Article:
The Commodification and Appropriation of African-American Vernacular Dances
Jacobowitz, Danielle L.
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African-Americans historically have learned dance through observation, participation, and social/community ties. This is the very definition of situated learning. Lindy hop and blues dance are two social dances which were created by and for African-Americans. Lindy hop and blues dance instructors and organizers have codified and commodified these historical African-American social dances, which has affected the composition of the community of learners, thus creating cultural erasure and placing undue focus on the preservation, and not the evolution, of these dances. Adopting pieces of an art that is historically linked to a culture without understanding the depth of that link is a kind of cultural appropriation. Cultural appropriation goes beyond offending people; it continues patterns of disempowering groups of people who are already marginalized. Cultural appropriation is a common problem in African-American history, and dance is no exception (Young, 2010).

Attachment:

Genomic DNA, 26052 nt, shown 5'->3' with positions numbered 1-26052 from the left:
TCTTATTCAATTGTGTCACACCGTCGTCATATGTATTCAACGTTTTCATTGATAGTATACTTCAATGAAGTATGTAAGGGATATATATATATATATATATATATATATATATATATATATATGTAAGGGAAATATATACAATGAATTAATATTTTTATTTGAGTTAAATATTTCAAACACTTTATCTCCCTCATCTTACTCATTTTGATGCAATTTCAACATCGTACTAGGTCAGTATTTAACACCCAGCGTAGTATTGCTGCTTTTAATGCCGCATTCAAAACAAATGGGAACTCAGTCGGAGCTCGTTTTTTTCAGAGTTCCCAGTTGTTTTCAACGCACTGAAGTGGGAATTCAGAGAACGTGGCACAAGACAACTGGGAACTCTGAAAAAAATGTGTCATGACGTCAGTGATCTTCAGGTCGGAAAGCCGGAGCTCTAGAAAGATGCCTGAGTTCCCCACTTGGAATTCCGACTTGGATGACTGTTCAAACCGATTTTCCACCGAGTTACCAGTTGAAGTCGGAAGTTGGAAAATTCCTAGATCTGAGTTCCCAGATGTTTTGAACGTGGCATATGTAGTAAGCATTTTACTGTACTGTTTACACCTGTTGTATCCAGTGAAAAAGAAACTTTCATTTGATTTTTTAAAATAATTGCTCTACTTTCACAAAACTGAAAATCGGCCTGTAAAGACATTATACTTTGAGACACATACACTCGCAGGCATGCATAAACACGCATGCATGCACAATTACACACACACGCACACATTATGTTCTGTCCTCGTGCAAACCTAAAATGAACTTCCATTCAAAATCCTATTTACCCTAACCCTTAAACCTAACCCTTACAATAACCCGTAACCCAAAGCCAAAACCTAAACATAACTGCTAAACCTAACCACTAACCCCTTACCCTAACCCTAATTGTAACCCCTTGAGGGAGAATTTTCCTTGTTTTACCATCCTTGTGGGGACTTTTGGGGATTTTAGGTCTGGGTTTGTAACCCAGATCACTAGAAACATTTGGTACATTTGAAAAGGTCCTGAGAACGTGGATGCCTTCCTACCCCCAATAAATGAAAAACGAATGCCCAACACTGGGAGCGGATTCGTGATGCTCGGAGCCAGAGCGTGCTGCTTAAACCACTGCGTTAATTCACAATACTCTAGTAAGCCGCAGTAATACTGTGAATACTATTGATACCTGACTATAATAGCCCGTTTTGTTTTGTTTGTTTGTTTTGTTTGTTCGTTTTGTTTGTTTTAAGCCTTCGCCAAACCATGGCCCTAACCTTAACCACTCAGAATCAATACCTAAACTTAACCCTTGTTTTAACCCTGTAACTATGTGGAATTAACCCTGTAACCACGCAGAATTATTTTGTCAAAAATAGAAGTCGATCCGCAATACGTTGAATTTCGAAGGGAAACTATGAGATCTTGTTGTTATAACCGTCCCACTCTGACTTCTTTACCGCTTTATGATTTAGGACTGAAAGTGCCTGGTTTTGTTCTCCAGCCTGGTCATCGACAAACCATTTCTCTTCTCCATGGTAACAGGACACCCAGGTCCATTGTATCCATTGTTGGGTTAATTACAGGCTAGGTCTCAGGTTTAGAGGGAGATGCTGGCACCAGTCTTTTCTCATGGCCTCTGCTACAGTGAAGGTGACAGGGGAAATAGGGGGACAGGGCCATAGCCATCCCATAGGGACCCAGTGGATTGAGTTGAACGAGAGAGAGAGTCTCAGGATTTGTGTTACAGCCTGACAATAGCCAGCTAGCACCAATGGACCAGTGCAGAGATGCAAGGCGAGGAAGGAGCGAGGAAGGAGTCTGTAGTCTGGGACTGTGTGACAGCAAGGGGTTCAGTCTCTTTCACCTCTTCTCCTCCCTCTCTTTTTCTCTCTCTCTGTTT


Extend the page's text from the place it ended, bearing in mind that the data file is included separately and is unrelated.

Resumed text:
- Education - Seattle